For example, the dot-com bubble was based on the idea that the internet was going to change the world – while not necessarily false, at the time there were a lot of empty promises from a lot of companies who had no real grounds to claim they were life-changing.
3. The public vs experienced traders and investors
The increased news coverage of a trend will lead to every Tom, Dick and Harry wanting a slice of the action. But when a trend attracts more novice traders than it does experienced market participants, it can be a clear sign that the market is based on unreliable speculation.
4. Valuations reach historic highs
On their own, share prices reaching new highs don’t make a stock market bubble. But by assessing historic levels of resistance you’ll be able to tell what prices the market is willing to sustain, especially when fundamentals aren’t increasing at the same rate.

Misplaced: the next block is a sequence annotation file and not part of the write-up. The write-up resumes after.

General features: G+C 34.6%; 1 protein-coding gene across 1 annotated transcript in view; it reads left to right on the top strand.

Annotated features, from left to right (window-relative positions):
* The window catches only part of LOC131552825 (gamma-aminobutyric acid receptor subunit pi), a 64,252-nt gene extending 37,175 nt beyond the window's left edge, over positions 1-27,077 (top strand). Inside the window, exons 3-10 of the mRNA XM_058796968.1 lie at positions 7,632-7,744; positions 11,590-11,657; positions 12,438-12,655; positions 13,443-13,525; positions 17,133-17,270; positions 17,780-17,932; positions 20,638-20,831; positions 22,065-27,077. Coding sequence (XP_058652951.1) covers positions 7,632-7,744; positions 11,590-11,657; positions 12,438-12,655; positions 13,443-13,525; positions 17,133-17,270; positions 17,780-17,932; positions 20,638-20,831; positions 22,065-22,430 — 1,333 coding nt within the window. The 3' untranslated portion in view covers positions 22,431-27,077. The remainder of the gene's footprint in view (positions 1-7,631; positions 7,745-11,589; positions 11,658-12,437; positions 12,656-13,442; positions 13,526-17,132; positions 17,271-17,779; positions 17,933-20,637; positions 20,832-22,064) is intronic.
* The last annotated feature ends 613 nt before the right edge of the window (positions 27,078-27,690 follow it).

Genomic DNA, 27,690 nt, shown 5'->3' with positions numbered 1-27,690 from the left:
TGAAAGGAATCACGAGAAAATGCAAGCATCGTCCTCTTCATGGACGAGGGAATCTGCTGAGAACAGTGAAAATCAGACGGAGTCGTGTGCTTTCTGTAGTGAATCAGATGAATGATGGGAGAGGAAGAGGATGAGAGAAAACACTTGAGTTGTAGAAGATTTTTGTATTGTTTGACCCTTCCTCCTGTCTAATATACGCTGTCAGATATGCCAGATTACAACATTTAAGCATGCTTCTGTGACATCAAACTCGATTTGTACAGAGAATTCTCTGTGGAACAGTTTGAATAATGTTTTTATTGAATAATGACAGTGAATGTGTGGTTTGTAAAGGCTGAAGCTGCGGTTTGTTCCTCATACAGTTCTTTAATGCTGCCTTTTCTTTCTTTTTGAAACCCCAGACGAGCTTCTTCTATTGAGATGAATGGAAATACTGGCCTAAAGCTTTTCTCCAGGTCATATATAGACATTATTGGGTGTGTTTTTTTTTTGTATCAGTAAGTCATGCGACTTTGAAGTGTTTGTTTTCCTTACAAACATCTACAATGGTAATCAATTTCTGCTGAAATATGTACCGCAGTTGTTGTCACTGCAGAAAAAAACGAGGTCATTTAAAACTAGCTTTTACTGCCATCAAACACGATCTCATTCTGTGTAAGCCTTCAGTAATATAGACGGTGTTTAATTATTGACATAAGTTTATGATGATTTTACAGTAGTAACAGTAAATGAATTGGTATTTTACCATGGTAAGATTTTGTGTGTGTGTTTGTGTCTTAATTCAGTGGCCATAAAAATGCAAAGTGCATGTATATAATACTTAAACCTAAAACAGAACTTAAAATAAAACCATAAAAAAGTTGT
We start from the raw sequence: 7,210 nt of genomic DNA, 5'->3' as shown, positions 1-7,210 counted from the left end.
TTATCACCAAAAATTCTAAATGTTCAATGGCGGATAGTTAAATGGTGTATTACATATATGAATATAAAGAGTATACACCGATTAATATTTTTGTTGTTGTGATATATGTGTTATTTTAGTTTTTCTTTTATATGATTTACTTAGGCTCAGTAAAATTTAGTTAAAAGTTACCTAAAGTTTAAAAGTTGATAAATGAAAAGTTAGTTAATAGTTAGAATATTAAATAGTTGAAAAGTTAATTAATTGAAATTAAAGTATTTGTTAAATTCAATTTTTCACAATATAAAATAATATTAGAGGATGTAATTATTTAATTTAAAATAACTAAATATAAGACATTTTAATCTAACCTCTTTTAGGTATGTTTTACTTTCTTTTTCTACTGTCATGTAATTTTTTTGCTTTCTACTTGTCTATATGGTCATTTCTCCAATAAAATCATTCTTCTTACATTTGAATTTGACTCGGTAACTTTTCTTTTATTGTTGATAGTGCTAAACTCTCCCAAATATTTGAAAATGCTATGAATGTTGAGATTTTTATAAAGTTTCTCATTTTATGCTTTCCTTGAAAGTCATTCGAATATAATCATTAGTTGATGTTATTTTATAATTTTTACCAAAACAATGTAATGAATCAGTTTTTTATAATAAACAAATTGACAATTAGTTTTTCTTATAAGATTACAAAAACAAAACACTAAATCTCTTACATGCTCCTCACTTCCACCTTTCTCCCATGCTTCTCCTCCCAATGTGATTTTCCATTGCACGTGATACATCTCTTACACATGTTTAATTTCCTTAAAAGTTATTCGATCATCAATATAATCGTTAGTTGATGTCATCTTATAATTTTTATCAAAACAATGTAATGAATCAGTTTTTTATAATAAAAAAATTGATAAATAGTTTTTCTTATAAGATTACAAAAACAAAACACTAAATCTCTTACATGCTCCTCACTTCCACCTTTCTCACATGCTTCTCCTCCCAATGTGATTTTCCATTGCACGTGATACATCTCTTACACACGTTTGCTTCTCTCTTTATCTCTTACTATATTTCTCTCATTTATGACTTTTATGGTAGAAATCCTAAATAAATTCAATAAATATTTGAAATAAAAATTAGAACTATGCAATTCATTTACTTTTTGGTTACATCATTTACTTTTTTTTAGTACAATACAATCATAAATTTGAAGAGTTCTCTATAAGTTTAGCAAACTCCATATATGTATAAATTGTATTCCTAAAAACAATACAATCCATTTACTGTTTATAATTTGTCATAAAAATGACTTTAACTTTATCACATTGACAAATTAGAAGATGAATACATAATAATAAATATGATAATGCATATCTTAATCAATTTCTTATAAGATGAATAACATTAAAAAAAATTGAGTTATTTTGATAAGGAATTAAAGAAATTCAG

Stock market bubble history
Japan’s stock market bubble
Japan’s economy experienced a bubble in the 1980s after the Japanese yen rose by 50%, which led to the Bank of Japan introducing more stimulative monetary policy and fiscal stimulus.
The policies caused a huge surge in the prices of real estate and stock prices, and on December 29 1989, the Nikkei stock index hit a high of 38,916. The bubble was caused by overconfidence and speculation, so eventually at the turn of the decade, the market crashed. By 1990, the Nikkei stock index had lost more than $2 trillion in value.
Dot com market bubble
The rise of the internet in the late 1990s saw a massive number of companies, known as dot-com firms, going public across the world.